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US - Russia Ties Seen Improving - 2002-05-22

About this time last year, relations between Russia and the United States amounted to trading barbs about spying allegations and nuclear weapons. There seemed to be a canyon of differences between the two countries. But just one year later in the wake of the terrorist attacks in the United States, the two nations almost appear to be close allies.

It started with a telephone call.

Immediately following the September 11 attacks in the United States, Russian President Vladimir Putin called President Bush to offer his condolences and help.

And there were to be more remarkable developments. In March, the United States announced it would be sending troops to the Caucasian country of Georgia bordering Russia. While many Russian politicians sputtered in rage at this perceived interference, President Putin merely said it was not a tragedy.

During his meetings in Moscow this week with President Bush, the Russian president will sign a groundbreaking agreement with the United States reducing each country's nuclear arsenal. And he is forging closer ties with NATO, something that was unthinkable just a few years ago.

All of these developments are part of President Putin's new foreign policy, a foreign policy oriented toward establishing closer ties with Western Europe and the United States.

President Putin's new foreign policy has helped put an end to the Cold War relations between Russia and the United States, said Dmitry Trenin, deputy director of the Moscow Carnegie Center. "The new agenda, ranging from the war on international terrorism and proliferation to energy partnership, is displacing the old agenda, rooted in the cold war," he said.

For years, Russia wanted to be treated as an equal to the United States, just as the Soviet Union was. Many credit Mr. Putin with accepting the reality that Russia cannot compete economically or politically with the United States. Instead, the Russian president is concentrating on cooperation.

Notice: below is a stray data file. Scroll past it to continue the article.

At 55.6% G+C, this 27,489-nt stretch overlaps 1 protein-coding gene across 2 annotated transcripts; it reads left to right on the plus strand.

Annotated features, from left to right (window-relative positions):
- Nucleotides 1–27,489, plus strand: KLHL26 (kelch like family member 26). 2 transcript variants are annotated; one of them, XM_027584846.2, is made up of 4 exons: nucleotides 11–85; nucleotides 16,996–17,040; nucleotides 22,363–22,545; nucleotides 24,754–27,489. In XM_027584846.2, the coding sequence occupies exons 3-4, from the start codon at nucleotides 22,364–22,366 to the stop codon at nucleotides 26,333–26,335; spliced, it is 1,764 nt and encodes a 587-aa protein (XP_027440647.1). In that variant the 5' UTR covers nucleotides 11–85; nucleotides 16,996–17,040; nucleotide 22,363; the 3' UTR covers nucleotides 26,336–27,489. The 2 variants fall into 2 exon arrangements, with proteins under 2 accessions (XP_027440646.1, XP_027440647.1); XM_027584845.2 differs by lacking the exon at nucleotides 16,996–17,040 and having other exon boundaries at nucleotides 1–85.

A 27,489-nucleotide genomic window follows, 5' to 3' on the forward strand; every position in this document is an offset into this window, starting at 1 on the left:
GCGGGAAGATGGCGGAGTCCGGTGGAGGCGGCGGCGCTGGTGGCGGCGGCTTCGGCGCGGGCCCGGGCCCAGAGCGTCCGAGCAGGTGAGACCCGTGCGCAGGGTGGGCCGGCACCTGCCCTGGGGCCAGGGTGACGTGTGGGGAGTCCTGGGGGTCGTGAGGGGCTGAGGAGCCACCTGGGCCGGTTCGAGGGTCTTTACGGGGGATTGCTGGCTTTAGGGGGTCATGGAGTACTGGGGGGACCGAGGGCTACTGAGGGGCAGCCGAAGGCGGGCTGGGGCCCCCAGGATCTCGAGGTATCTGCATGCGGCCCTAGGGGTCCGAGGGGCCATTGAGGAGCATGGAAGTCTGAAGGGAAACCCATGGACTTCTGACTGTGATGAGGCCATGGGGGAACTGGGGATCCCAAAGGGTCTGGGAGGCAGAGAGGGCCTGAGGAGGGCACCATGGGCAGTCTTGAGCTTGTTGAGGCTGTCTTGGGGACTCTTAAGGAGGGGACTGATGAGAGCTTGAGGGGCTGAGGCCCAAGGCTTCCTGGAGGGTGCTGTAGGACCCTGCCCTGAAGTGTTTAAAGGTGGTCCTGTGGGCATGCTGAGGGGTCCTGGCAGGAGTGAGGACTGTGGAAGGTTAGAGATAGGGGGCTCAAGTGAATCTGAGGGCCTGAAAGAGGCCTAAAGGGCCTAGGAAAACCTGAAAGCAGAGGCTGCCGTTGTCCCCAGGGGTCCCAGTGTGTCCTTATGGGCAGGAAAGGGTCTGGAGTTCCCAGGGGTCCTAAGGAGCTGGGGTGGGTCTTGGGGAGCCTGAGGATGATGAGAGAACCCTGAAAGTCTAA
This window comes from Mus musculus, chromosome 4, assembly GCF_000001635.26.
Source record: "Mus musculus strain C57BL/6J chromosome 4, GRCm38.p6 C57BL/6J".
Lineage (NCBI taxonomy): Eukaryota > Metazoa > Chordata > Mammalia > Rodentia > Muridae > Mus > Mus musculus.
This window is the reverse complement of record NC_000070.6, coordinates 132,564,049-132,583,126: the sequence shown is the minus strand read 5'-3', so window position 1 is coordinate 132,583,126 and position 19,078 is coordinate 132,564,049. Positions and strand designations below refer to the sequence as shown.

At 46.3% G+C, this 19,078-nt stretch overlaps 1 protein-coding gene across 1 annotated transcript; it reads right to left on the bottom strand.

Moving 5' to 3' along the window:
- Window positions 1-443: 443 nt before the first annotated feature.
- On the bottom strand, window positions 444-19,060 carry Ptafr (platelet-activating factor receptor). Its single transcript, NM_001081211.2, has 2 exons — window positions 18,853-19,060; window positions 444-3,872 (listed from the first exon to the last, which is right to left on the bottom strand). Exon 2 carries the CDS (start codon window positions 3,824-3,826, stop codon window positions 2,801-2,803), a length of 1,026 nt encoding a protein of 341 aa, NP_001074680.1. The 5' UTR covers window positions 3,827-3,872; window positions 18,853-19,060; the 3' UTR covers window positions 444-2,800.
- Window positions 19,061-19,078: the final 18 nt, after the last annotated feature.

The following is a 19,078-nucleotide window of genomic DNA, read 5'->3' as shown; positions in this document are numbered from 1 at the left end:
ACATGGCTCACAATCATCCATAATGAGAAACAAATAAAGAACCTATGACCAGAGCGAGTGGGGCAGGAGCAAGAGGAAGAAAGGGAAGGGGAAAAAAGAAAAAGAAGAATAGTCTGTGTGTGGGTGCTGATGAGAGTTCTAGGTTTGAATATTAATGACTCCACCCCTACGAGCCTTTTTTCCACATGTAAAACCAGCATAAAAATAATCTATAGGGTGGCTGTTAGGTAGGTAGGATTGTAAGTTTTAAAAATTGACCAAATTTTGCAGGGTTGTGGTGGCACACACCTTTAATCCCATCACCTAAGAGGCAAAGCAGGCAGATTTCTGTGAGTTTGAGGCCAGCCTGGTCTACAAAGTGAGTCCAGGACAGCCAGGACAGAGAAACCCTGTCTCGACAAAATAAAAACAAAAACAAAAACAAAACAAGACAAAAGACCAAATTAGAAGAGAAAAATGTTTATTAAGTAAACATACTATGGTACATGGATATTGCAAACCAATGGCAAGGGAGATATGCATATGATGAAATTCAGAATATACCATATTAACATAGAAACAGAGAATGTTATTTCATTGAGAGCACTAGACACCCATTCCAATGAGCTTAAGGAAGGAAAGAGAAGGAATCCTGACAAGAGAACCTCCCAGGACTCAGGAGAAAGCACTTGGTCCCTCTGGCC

But while Mr. Putin's policies have met with praise abroad, they have met with some criticism at home. The president is giving up too much, they say. Closer cooperation with the West is an illusion. The United States wants to take over Russia's sphere of influence. These are all criticisms heard in Moscow of the Russian President's new foreign policy.

Retired general Leonid Ivashov is one of the most vocal critics of the president's western leaning foreign policy. While agreed that Russian-American relations are entering a new stage, he said it is a stage in which Russia will be surrounded by U.S. bases on former Soviet territory and in which the United States will try to dictate Russian political and economic policy.

Mr. Ivashov is not alone in this opinion. Polls in Russia show that many people do not trust the United States. Many feel Washington is intent on following a unilateral foreign policy.

While many Russians were sympathetic and supportive of the United States immediately after the terrorist attacks, that support has waned in recent months.

Part of the problem may be unreasonable expectations. Alexei Arbatov, a member of the State Duma, Russia's lower house of Parliament, said many feel that Russia has given so much and received little in return. In return for Russian support on the war against terrorism, he said, many people believed the United States would scrap plans to expand NATO or pull out of the 1972 Anti-Ballistic Missile Treaty. That did not happened, and now Mr. Arbatov says President Putin is under pressure to alter his pro-western strategy.

But Mr. Trenin from the Carnegie Center in Moscow says the likelihood of President Putin being forced to alter his policies is low. Mr. Trenin points out that while voters do not support Mr. Putin's foreign policy, they do support him - overwhelmingly so.

The Russian president enjoys popularity ratings of about 70 percent, so Mr. Trenin says it doesn't really matter whether other people in the Russian political establishment support him or not.

"Although the support for President Putin's new policy does not run very deep, it reaches very high," said Mr. Trenin. "There is no one in the administration who would dare to question, openly the presidential wisdom in pursuing what people call pro-western course."

Mr. Putin's new attitude does not, of course, mean that there are no disagreements. Russian nuclear and military cooperation with Iran or a possible U.S. campaign in Iraq will both be topics on the agenda when the two presidents meet. But President Putin's foreign policy stance certainly indicates that he is willing to work with the United States on these issues - and more.